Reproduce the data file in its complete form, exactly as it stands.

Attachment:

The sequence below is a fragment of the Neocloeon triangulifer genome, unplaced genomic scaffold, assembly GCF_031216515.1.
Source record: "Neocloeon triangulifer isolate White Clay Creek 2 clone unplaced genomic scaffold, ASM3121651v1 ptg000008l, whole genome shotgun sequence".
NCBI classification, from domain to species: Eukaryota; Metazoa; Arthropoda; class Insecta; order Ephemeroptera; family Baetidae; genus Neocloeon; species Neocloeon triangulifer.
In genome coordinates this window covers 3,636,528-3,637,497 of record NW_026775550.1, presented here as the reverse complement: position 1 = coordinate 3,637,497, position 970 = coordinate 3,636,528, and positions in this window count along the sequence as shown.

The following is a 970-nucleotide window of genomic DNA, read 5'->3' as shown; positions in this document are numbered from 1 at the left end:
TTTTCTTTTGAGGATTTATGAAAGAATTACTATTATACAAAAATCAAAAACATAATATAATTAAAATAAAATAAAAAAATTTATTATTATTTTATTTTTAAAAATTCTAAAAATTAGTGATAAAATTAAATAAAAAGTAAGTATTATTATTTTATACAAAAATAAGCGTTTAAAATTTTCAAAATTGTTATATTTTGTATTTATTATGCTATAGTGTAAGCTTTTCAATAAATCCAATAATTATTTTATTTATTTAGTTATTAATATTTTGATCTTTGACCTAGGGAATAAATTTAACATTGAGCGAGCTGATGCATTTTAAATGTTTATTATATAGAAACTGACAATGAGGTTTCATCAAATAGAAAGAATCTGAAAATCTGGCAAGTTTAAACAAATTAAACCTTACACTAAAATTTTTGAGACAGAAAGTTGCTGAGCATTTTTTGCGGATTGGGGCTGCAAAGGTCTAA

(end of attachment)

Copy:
The sequence below is a fragment of the Neocloeon triangulifer genome, unplaced genomic scaffold, assembly GCF_031216515.1.
Source record: "Neocloeon triangulifer isolate White Clay Creek 2 clone unplaced genomic scaffold, ASM3121651v1 ptg000008l, whole genome shotgun sequence".
NCBI classification, from domain to species: Eukaryota; Metazoa; Arthropoda; class Insecta; order Ephemeroptera; family Baetidae; genus Neocloeon; species Neocloeon triangulifer.
In genome coordinates this window covers 3,636,528-3,637,497 of record NW_026775550.1, presented here as the reverse complement: position 1 = coordinate 3,637,497, position 970 = coordinate 3,636,528, and positions in this window count along the sequence as shown.

The following is a 970-nucleotide window of genomic DNA, read 5'->3' as shown; positions in this document are numbered from 1 at the left end:
TTTTCTTTTGAGGATTTATGAAAGAATTACTATTATACAAAAATCAAAAACATAATATAATTAAAATAAAATAAAAAAATTTATTATTATTTTATTTTTAAAAATTCTAAAAATTAGTGATAAAATTAAATAAAAAGTAAGTATTATTATTTTATACAAAAATAAGCGTTTAAAATTTTCAAAATTGTTATATTTTGTATTTATTATGCTATAGTGTAAGCTTTTCAATAAATCCAATAATTATTTTATTTATTTAGTTATTAATATTTTGATCTTTGACCTAGGGAATAAATTTAACATTGAGCGAGCTGATGCATTTTAAATGTTTATTATATAGAAACTGACAATGAGGTTTCATCAAATAGAAAGAATCTGAAAATCTGGCAAGTTTAAACAAATTAAACCTTACACTAAAATTTTTGAGACAGAAAGTTGCTGAGCATTTTTTGCGGATTGGGGCTGCAAAGGTCTAA